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Ukrainian-born critic and essayist Philip Rahv (Feivel Greenberg), the co-founder in 1933 of Partisan Review, died at 65 in Cambridge, Massachusetts on this date in 1973. The journal he launched was originally a Communist publication, but broke with the Party line within five years of its founding, in reaction to the 1937 Moscow Trials, and grew into a highly influential, quarterly literary and political journal featuring such luminaries such as James Agee, Hannah Arendt, Sidney Hook, Alfred Kazin, Dwight Macdonald, Mary McCarthy (Rahv’s lover, and the only woman staffer), George Orwell, Delmore Schwartz, and Lionel Trilling. Rahv, largely self-educated, was a “Marxist and advocate of revolution, [but] nonetheless gazed longingly through the shiny plate glass of social prestige, rootedness, and standing on the American scene,” writes David Laskin in the New York Times. “He had a penchant for rich women — ‘a tropism for money not of his earning,’ as Diana Trilling put it — and married twice into considerable wealth.” The Partisan Review evolved into a social democratic magazine that favored modernism in literature and art and endorsed most of U.S. foreign policy. It was rumored to receive CIA funding in the 1950s and ’60s; its last issue was published in 2003. To read back issues for free, click here.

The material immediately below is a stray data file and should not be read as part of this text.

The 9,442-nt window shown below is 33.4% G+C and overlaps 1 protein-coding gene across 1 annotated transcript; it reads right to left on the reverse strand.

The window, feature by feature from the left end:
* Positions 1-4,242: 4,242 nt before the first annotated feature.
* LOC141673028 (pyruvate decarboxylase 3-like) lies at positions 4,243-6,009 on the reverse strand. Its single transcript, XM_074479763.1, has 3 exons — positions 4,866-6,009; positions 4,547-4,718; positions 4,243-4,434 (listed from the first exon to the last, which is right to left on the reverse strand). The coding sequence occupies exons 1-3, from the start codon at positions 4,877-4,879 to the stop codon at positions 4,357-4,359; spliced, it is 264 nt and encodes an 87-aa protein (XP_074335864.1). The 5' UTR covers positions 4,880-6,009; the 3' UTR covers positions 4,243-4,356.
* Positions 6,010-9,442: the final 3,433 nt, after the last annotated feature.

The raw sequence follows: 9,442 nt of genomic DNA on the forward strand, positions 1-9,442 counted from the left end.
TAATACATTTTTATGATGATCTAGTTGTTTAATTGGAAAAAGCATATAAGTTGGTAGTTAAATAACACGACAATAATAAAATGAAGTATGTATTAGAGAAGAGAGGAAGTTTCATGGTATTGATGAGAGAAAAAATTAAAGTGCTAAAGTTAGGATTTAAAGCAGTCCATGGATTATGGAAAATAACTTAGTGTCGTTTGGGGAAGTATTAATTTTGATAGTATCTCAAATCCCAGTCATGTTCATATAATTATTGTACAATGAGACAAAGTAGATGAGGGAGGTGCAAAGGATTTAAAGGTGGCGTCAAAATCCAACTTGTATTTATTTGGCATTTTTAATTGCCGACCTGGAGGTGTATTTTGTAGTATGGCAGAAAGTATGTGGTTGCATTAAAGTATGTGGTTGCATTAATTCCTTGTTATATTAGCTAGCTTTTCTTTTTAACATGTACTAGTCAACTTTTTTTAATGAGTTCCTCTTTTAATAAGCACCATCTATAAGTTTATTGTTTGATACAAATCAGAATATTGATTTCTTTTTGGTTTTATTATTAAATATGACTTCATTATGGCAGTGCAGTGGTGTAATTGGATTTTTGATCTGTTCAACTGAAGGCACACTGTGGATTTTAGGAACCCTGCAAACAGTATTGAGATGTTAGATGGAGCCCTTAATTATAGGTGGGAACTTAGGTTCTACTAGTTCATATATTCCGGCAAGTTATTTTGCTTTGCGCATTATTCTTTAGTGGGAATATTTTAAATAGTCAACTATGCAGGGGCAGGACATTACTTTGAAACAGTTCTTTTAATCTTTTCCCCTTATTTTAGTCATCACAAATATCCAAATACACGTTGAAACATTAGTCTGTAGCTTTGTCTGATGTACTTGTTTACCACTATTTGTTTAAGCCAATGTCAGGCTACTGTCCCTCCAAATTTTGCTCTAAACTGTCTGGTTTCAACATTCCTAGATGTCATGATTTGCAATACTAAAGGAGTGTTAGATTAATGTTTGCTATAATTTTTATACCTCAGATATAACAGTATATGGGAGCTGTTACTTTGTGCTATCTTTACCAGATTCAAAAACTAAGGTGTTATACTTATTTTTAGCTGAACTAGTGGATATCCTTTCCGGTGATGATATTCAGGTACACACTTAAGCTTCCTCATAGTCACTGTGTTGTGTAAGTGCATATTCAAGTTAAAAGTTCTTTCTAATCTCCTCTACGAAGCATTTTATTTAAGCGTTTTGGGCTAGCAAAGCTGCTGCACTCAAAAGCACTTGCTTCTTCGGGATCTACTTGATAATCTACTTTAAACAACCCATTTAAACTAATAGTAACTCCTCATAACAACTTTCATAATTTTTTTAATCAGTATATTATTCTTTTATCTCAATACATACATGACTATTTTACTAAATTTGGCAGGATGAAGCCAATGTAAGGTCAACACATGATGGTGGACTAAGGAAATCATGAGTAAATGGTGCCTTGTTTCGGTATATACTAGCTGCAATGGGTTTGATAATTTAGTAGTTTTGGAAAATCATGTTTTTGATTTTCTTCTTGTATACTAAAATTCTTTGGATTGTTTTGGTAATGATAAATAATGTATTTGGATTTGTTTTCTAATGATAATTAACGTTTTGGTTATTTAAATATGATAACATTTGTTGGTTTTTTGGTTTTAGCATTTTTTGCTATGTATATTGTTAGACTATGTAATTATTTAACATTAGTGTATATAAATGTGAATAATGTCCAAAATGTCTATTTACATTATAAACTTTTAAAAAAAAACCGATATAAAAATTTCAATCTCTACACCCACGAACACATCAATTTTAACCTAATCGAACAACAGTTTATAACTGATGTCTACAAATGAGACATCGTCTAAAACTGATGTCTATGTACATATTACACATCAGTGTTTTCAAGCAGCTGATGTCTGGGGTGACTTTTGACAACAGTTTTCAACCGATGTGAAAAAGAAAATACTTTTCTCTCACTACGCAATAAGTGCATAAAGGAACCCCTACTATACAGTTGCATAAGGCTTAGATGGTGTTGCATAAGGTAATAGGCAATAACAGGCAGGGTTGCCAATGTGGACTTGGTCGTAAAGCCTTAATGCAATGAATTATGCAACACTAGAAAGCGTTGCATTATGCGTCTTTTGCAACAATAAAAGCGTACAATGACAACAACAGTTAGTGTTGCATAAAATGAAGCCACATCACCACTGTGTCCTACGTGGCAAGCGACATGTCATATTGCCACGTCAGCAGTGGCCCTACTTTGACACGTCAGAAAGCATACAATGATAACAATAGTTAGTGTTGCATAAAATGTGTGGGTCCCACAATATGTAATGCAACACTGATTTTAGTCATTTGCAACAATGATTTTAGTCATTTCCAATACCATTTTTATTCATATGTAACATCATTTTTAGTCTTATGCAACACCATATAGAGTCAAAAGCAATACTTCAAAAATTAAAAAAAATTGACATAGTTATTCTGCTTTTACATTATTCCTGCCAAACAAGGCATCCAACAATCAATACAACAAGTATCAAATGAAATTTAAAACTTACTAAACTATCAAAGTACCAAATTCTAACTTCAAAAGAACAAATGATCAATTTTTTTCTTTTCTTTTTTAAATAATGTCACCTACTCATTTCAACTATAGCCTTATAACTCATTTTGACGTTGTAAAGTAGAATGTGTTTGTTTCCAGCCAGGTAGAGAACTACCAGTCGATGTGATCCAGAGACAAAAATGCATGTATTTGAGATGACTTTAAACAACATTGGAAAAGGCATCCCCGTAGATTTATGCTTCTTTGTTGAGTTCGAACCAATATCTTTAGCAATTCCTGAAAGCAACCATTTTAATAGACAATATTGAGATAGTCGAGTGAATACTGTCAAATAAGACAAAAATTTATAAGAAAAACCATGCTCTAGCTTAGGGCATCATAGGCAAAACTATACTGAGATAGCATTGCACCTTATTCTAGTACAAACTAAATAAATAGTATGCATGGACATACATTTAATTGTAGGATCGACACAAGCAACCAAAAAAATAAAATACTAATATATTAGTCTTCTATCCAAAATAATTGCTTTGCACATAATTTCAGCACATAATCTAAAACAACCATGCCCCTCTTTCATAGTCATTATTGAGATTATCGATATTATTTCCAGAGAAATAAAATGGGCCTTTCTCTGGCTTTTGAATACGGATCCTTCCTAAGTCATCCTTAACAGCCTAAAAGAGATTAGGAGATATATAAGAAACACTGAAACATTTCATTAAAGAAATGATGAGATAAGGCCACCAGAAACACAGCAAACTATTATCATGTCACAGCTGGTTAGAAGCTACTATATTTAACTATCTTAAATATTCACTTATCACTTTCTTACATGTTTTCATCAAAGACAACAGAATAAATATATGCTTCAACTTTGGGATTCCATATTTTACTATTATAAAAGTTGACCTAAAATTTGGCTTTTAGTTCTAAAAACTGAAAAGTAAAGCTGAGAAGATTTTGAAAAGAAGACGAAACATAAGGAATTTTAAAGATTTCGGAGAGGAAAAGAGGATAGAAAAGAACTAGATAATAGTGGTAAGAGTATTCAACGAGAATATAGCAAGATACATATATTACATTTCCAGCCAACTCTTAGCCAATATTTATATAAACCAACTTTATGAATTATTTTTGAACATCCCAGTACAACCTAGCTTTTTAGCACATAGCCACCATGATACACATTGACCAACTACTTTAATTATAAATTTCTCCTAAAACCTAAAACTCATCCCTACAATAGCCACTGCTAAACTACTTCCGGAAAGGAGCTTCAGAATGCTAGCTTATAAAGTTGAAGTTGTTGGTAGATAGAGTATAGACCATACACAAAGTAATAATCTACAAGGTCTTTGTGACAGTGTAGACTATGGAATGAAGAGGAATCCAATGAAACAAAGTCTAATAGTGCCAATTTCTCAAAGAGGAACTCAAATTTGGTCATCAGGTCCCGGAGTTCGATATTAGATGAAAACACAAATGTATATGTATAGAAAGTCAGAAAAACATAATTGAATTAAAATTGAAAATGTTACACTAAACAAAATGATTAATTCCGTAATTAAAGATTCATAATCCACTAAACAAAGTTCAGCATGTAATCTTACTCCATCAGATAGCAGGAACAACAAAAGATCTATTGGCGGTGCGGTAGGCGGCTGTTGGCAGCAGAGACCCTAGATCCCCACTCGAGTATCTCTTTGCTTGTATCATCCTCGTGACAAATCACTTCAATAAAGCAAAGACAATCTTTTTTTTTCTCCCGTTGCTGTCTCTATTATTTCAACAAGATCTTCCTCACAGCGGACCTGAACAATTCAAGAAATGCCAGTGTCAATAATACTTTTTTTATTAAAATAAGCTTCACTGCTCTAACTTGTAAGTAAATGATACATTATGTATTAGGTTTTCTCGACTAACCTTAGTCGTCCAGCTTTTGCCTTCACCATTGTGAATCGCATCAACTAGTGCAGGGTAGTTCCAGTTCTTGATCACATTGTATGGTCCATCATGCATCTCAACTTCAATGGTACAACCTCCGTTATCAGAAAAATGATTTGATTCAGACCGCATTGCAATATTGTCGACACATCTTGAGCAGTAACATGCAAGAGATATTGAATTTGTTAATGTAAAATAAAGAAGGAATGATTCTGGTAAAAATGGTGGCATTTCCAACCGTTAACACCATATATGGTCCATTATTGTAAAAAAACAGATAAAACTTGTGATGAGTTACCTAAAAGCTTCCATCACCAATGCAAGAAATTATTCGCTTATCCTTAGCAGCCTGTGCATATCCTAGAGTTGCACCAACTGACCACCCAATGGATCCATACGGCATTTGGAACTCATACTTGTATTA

“It is ridiculous... to believe that a country as dynamic, as proficient in pulling its weight in the capitalist world-market, and as bent on military domination as the US is in this era, will somehow benignly evolve (or rather dissolve) into a peaceful welfare state. There is a limited sense in which one may speak of Great Britain today as a welfare state, though it still has plenty of troubles of its own. But the teeth of British imperialism have been pulled, whereas America’s teeth are not only intact but growing bigger all the time.” —Philip Rahv, 1967